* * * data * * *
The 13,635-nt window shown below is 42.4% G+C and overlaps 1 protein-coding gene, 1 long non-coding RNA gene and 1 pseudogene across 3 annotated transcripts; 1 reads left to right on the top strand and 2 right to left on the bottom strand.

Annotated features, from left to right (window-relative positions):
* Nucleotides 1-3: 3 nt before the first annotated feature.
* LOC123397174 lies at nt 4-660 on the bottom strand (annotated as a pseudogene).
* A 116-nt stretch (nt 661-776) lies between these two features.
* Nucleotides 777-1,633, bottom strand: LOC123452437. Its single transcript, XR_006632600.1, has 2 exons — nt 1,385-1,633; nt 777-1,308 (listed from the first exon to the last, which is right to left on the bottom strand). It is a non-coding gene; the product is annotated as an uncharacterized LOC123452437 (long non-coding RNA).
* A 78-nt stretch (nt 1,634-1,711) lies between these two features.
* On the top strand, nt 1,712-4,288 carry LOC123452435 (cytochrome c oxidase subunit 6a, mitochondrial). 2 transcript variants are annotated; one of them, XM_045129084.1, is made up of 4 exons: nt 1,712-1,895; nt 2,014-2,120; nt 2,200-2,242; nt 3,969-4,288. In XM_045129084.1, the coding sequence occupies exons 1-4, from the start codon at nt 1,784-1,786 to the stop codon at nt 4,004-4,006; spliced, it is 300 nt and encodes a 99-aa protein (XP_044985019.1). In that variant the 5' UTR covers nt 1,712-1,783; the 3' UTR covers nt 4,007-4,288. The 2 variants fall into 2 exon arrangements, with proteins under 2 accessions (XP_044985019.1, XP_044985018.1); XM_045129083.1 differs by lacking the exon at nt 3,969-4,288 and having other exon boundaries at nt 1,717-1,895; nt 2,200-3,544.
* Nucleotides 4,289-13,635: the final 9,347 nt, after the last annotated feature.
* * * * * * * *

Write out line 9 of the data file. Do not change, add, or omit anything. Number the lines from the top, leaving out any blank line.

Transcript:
* Nucleotides 4,289-13,635: the final 9,347 nt, after the last annotated feature.